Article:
Art 1300 - Lecture Notes Week #7
Art 1300 - Lecture Notes Week #7 Art 1300
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This 9 page Class Notes was uploaded by Alexandra Furman on Thursday October 6, 2016. The Class Notes belongs to Art 1300 at University of Texas at El Paso taught by Professor Gomez-Miraval in Fall 2016. Since its upload, it has received 46 views. For similar materials see Art Appreciation in Art at University of Texas at El Paso.
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Date Created: 10/06/16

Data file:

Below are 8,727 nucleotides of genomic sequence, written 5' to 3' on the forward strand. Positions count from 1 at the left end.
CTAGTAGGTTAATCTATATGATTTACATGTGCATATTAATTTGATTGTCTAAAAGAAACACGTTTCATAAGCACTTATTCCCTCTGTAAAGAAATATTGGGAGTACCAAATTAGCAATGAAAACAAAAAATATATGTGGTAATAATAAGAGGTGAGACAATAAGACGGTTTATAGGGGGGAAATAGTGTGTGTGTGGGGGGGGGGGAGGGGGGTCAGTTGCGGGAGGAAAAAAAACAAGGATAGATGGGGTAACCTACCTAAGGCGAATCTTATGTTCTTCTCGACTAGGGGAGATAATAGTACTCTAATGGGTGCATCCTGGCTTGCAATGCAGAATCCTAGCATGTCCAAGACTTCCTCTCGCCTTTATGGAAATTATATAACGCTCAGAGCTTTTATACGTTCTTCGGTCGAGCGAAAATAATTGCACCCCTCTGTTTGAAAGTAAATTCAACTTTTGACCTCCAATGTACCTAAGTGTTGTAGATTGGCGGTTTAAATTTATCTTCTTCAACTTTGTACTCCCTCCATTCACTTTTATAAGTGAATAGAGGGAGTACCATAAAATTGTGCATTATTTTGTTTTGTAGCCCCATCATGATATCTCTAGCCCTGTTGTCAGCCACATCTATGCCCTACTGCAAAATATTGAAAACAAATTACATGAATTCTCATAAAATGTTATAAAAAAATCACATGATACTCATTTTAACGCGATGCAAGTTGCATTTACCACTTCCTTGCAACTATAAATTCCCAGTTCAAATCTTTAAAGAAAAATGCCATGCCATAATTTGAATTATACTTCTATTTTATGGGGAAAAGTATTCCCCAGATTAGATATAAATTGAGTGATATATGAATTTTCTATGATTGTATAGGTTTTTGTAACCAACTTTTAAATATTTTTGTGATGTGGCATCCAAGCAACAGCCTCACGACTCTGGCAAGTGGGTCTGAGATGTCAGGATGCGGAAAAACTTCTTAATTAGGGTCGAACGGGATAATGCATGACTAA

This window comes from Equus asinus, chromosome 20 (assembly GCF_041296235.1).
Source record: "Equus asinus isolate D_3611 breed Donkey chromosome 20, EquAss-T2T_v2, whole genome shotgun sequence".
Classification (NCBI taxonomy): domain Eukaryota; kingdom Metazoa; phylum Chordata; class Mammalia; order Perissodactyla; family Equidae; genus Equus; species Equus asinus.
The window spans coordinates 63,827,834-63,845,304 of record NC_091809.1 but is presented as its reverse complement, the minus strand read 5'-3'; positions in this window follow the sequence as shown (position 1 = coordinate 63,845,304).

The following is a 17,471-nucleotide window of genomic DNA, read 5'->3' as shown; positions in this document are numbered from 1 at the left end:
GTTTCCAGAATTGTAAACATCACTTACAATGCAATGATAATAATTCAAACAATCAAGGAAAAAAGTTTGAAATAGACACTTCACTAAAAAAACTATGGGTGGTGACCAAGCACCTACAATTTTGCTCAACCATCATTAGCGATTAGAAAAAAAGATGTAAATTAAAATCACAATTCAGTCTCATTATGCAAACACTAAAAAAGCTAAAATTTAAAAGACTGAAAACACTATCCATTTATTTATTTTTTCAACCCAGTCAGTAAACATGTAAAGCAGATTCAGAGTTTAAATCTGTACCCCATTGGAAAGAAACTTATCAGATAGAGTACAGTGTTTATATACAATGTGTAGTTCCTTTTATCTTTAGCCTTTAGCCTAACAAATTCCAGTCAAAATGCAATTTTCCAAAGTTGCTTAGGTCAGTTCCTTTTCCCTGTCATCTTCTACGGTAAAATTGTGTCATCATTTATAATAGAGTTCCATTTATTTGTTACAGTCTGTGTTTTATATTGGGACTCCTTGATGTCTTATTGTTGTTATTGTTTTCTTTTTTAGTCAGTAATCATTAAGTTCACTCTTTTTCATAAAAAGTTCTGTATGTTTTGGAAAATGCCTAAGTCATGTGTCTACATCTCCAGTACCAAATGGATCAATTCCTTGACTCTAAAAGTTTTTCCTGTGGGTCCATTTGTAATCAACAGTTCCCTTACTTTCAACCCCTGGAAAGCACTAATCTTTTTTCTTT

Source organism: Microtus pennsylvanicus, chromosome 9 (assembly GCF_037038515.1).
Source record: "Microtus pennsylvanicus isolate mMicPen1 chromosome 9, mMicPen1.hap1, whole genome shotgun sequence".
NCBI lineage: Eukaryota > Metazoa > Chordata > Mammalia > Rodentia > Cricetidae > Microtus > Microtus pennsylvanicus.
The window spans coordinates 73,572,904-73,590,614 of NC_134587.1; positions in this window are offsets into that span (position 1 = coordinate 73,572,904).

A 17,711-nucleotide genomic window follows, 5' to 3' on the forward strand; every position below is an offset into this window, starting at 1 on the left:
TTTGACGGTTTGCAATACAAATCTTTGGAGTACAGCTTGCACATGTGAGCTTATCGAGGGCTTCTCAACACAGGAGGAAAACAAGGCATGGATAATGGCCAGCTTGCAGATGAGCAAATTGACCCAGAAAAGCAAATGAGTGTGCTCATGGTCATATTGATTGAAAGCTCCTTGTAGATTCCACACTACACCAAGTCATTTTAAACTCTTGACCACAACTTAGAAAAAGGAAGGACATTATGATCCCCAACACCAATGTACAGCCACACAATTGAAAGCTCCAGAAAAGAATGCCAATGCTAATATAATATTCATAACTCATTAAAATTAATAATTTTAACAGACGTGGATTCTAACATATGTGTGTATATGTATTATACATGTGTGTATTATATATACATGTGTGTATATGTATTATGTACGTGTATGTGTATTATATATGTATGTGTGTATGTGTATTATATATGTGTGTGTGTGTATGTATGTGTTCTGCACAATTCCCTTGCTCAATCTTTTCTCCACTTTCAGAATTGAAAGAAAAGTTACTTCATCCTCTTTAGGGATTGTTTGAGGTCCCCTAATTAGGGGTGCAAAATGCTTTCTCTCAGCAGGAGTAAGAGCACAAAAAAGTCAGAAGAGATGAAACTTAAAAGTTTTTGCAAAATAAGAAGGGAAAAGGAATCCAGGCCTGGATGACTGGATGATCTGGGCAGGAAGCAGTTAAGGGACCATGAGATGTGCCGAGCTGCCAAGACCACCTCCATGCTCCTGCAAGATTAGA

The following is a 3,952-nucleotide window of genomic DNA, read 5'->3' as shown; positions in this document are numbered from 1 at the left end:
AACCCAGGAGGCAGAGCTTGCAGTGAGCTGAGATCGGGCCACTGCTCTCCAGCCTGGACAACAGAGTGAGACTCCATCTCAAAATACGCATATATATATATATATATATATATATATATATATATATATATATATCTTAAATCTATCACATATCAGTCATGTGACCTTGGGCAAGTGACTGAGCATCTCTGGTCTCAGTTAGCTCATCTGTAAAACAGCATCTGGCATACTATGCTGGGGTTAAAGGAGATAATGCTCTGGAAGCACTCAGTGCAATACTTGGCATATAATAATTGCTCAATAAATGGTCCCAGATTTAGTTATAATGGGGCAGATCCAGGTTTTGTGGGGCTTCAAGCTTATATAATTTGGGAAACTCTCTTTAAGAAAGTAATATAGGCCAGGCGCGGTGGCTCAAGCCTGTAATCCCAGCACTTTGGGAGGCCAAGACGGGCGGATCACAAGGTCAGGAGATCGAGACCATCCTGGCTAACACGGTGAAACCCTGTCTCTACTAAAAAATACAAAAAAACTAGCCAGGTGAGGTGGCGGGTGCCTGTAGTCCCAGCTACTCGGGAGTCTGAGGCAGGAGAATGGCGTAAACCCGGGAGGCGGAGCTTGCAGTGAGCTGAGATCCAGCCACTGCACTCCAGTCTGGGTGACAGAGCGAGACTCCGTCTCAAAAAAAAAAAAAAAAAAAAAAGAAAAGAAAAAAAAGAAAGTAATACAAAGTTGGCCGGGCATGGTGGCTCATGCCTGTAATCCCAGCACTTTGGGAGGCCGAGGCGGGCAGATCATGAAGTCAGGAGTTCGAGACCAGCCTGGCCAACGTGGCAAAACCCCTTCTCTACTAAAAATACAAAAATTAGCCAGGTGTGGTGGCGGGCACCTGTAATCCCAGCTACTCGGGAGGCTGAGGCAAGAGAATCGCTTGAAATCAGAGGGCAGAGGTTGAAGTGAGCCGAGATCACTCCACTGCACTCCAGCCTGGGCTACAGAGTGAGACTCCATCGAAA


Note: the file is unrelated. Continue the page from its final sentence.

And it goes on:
Art Appreciation October 4, 2016 Professor Gomez-Miraval Lecture Notes KEY PEOPLE KEY TERMS KEY INFORMATION KEY PLACES Painting Continued Acrylic Invented in the 20 century with the boom of Tupperware (plastic products) o Nothing had been invented since oil in the 1300s Binder = liquid plastic Support = anything really: canvas, wood,body, etc. Completely mimics oil, it can do everything that oil does in paintings o Moreover, acrylic allowsthe artist to paint without having to deal withthe harsh chemicals Dilute, glaze, clean with water o Can help in portraying a translucent quality to mimic watercolor Dries much quicker than oil (not having to wait months), can dry ina day’s time o This does not mean we cannot workwiththe painting once it’s dry The colors change after they dry o May go lighter or darker (but usually lighter) Drippings o By mixing the paint with water,it facilitates the drippingeffect o This characteristic is specific for acrylic paint Often used in impasto paintings o Because the acrylic paint is much cheaper o These paintings are often heavier because the paint is so cheap and they can apply a lot more o Acrylic is duller than oil,also flatter dimensionally o Doesn’t convey as much detail as oil Acrylic paintings do not yellow with age (so far, we have to waitat least100 years to make this determination for sure) Airbrush Works as a brush Paint goes in the small container, air comes inthrough a hose, small hole above the hole to allowpressure to be release,nozzle allowsthe release of the paint Have to control the pressure in order to prevent the paint from being releasedina blob like fashion Fine controlled mist of paint achieved withthe airbrush(the hole above the hose allows for the control over the paint) o Even application of the paint After the airbrush, nothing new has been invented Acrylic paintings do not yellow with age (so far, we have to waitat least100 years to make this determination for sure) Printmaking: The Art of Multiples (Still a two dimensional media) Called the Art of Multiples because it involves pulling several multiples from the original Requirements of Printmaking o Matrix o Print/Impressions (these words are used interchangeably) o Edition Four main/traditional processes o Relief – wood cut, linocut o Intaglio – engraving, dry point, etching, aquatint o Lithography o Silkscreen Edition Different from a drawing or painting due to the amount of color or blackand white, very flat (lack of texture), information accompanies the print and is placed below the work (left = the title, middle = # of print and edition, right = signature) o The numbers providedin the middle are important for price and quality o 1/20 means you have the first print out of a batch of 20, the first print is more crisp o Each print is original (not fully unique but has its ownqualities) o 20/20 means you have the 20 print, the quality is lower and it is less crispbut it is still a relatively nice print out of the batch Prints are more accessibledue to the fact that they are often printed in large batches Matrix Where the artist creates the original composition, the one that is reproduced Matrix can vary depending on the type of process used by the artist When you finish the batch, you have to destroy the matrix o People can reprint without the permission of the artist or their family o Devalues the other prints from the original editions (not signed by the artist worth less) o Helps the thief make money when it is not rightfully their own o Ex: Rembrandt – a painter and printmaker who experienced this after his death, reprintings of his works from the matrixes that he left behind and did not destroy An alternative would be to place an “X” across the matrix to prevent reprinting Relief Remove the areas where we don’t want ink placed,the areas left uncut awaywillhold the ink Matrix = wood o Remove the parts of the wood that we don’t want included in the print o Raised areas stay, cut awayareas leave space o Designs have to be done backwards on the matrix (this is true for all processes) No value o We have the color of the ink and the color of the paper o The illusion of value can be createdthrough hatching and cross-hatching to convey light through highlights (rather than shadow) Working with linear quality o Hatching and cross hatching to convey light and shadow o Qualities of the wood canalso be conveyed Hard wood allows for increasedcontrol over the line Softer wood conveys the characteristics of the wood,bolder The oldest technique o Used to print images on books o inspires the printing process with metal letters pressinginto the paper o used to transfer images to fabric Color o Japanese prints highly influenced printmaking artists of the 20 century th th The Japanese printings were created inthe 18 and 19 centuries Europeans loved their prints o Difficult to achieve because a single matrix per color has to be utilized (for every single color) Need to be veryprecise inorder to make sure that the piece of woodis cut in the exact same section where it needs to go inorder to prevent overlapping We don’t want there to be empty spaces or gaps inbetween the colors of the print o Often we just see black and white because the use of color is extremely labor intensive Linocut o Matrix = linoleum (cheap, soft plastic that is easierto carve) o Still involves cutting awaythe parts that we don’t want printed o Larger scales o Looks more like drawings Woodcut prints allowfor thousands of images to be rolledfrom the press whereas linocut is softer and lasts a lesser amount of time o Each time linoleum is passedthrough the roller,it expands the matrix slightly to the point where it is no longer useable Intaglio Removes the areas that we want printed on the paper Involves cutting the matrix to create the design The deeper the grooves, the darker the line willbe The shallower the groove, the lighter the line willbe Engraving o Uses a tool called burin Cuts the matrix o Matrix is metal, could be any metal but it is usually copper o The quality of line achieved with a burin is very sharp, clean, precise,and smooth o Creates shadow through the utilization of hatching and cross hatching Etching o Matrix = metal It is then coveredwith ground Ground is made of different materials (asphalt, varnish coating, wax, etc.) It protects the metal from the binding of the acid Ground is then removed so that the acidcan “bite” the metal Submerged in the acidbath for a couple of minutes The “biting” of the acidon the metal creates the lines Darker = leave it in the bath longer Lighthr = leave it in the bath for less time o Invented in the 19 century o The least directprocess of printmaking This is because the areas the artist wants printed are scrapedfrom the ground so they receive the acidbath The acid bath creates the lines,not the artist o Characteristics Lines not sharp, clear,crispbecause we are relying on the acidfor the lines Hazy lines Precisionagainst freedom (the artist needs to decide which they want: precisionwith engraving, freedom with etching) If the artist wants color in the print, they need to utilize a single matrix per color o Ex: Rembrandt’s prints Aquatint Matrix = metal Conveys rough areas of light or shadow as well as broad areas of color It is a resin (placed in a pouch or salt shaker to be spread over the matrix) Can convey value Resin placed on the matrix, melts, and then placedin anacid bath Granulous texture due to the particlesof resinnot being equally distributed New invention in the 19 century Drypoint Drypoint needle Matrix = metal Scratch the metal surface with the needle inorder to create a very tiny burr in the metal o Don’t clean the burr, because it grabs more ink and inthe end conveys the line quality better (almost hairy like) o Burrs are very delicate which only allowsfor the making of 10 prints Often the technique used in the head of hair on people All these techniques can be used in the same workof art For color, each individual color needs its ownmatrix State When the artist changes the matrix in a drastic way o Makes significant changes o Ex. Rembrandt’s printings: Jesus’ trial State 1 – lack of Jesus as a focal point State 2 – matrix reworked inorder to make Jesus a focal point, he does this by removing some of the details inthe architecture, provides more shadow in some areas,removal of subjects in the print to make Jesus the focus o Ex: Picasso – Bull prints State 1 – naturalistic state State 3 – more detail,but moving towards abstract State 5 – more abstract still,less detail State 7 – abstract, very little detail State 11 – no detail,very abstract Lithography Works based on the fact that water repelsoil Greasy crayon to draw, greasy liquidcalledtusche to paint Matrix = Bavarian limestone Utilizes a Plano graphic process(works on a flat surface) o Make surface flat and smooth o Grabs the tools to draw on the stone o Ends up looking like a conte-crayon painting Can identify that it is a print based on the information at the bottom that declaresits edition The image area holds the ink and non-image areas repel the ink Ex. Diego Rivera’s dog printing Lithography prints look like drawings o However, need to be careful not to smudge or touch it (finger prints willshow on the print) Very long process Lithography is the most direct and effortless process out of all the printmaking processes If the artist wants to utilize color,they need to create individual matrixes for eachcolor Lithography requires the help of assistants or other artists to help move the stones, to keep the process going, and to help with color if it is added Screen Printing Screen-printing, sthkscreen, serigraphy Invented in the 20 century Ink passes through areas of the screenthat are not blocked Traditionally the screen was made from silk, frame border placedaround it, stretched tightly, create a stencil on the screen, pass ink over the stencil and into the paper Originally used for things like soup cans, cereal boxes, etc. Ex. Warhol o Begins using silkscreento make his artworkmore high end rather than commercial o Contradicted the desirefor precisionin silkscreenprinting to make a statement Blendable, but you need matrixes for each color Transparencies are possible (but each transparency has its own matrix just like withthe colors) (End of lecture for Oct. 4 ) Three Dimensional Media Exam #2 covers:Style, form, content, iconography, 2D media (drawing, painting, and printmaking) ***This material begins what will be covered onEXAM #3*** Consists of sculpture, architecture, ceramics, and metals o Metals and ceramics are consideredto be more of the craft category rather than fine arts o Sculpture and architecture are what willbe coveredin this class Sculpture o Three types Freestanding A 3D object that we should be able to appreciate from different points of view Also referred to as a “Sculpture inthe Round” Ex: Angel and person embracing each other o The angel is cupid (we can see this when we walkaround the sculpture because on his side is his quiver with arrows) Ex: Calder’snon-mobile sculpture o Can be experienced by walking around the sculpture as wellas underneath, through, and above Size does not determine whether or not it is freestanding…can be smaller Ex: Greek sculpture withperson lying down o From the backside, the personappears to be female with a hint of a bosom o From the front, the personis obviously male as his genitals are exposed Relief A 3D object that you cannot go around Most reliefs willbe found attached to buildings Reliefs always have a ground, and the figure will always come out of the background Two types: o High A large amount of figure coming from the background Casts shadows due to the figure’s elevationoff of the background (they protrude out from the ground) Done very wellby the Egyptians If the ground is removed, the figures nearly become statues on their own Ex: Matisse’s Black figures o Low There is still ground, but the figure has verylittle protrusion More like a slight bump in the surface of the work o Methods With these two types, you can do all three types of sculptures Additive Sculpture Adds material to whatever workyou are completing Modeling o Uses pliablematerials (flexible,soft, manipulatable) o Traditional materials are wax and clay o We want pliablematerials because we willbe molding the sculpture with the hands o Ex. Jar from South American Mancha culture Used as a propaganda method Faces of new governor wereon the jar Give the governor this jar filled withalcohol o Reinforcements canbe used Armature – the skeleton of the piece,reinforces the workin order to give it strength or help make a piece hollow Can be made of wood,mesh, chicken wire,etc. o The most directof all the additive techniques for sculpture methods Assemblage o Look for materials that have been discardedor recycled (something that serveda different function before becoming a sculpture) o The challenge is to assemble things that have absolutely nothing in common; but when they are together, they create a new concept, meaning, context o Looks to the whole initially (unity) rather than the individual pieces o Restricted by the shapes and sizes of the objects…because of this the artist doesn’t have as much control Construction o Uses raw materials (wood,plastic,metal) that are still in their just-processedform o The artist makes preparatorydrawings…decisions are made ahead of time and planned o After planning out the workwith preparatorydrawings, the artist uses the raw materials to carryout their artwork Casting o Requires BOTH a mold and a liquid material that will solidifyand remain solid o Traditionally – bronze is used as the liquidmaterial that willsolidify(it’s heavy material, soit tends to be used ina hollow manner o The lost waxtechnique Only allowsfor one figure, whereas casting allows for multiples Clay core gives the form and on top of that we work the mold inwax Wax rods are placedaround the waxmold (metal doesn’t like to be liquid, but we need it to cover the whole core prior to solidifying) Clay casing goes around the figure to protect the rods Placed in a kiln upside down and as it heats the figure, the waxdrains out and removes the mold (this is why it is calledthe lost waxtechnique) Metal is then poured inside the figure to fill the areas where the wax mold once was. Rods are removed and then the figure is polished and sanded to make sure the viewercannot tell that there were rods o In the 20 century, different materials were used (like aluminum, plaster,altered bronze, fiberglass, glass, plastic) Subtractive sculpture Removes the unwanted material; we carve out what we don’t need Carving o Traditionally the Block of material = stone or wood o Uses chisels and hammers to remove the material Needs to be done extremely slowly Mistakes are costlyand irreversible Ex: Michelangelo’s unfinished work(unfinished because he was required by the pope to workon the Sistine Chapel (claimed he was not creating 3D objects from the blockbut rather releasing them from it) Petra, Jordan The entire city is carvedfrom the living rock in the middle of the desert(at the time it was an oasis) This was a cityfor the living and for the dead o Homes o Moseleums Ex: Venus carvedfrom a pebble Oldest female figurine everyfound ~40,000 years old Stone is not forgivable, woodis more forgivable…it willshow the mistake but it is easier to deal with Environmental Sculpture Installation o A room-sized assemblage or constructed sculpture that creates its own environment o It travels (changes venues) o Ex. The Dinner Table – Judy Chicago 1960s Dinner table created to occupy the entire room 49ft on each side (it is triangular) Each placement seats an important female figure from our history (39 women) This piece traveledfor more than 35 years Created under the feminist movement in art…it honored females that had beenforgotten throughout history (beginning with earlytime (snake goddess) and moves toward more current times (Emily Dickinson, etc.)) Used materials that were typically deemed “women’s materials”…like embroidery and ceramics Put her own spinon it by taking the size to another level Site specific Earthwork (End of Lecture for Oct. 6 )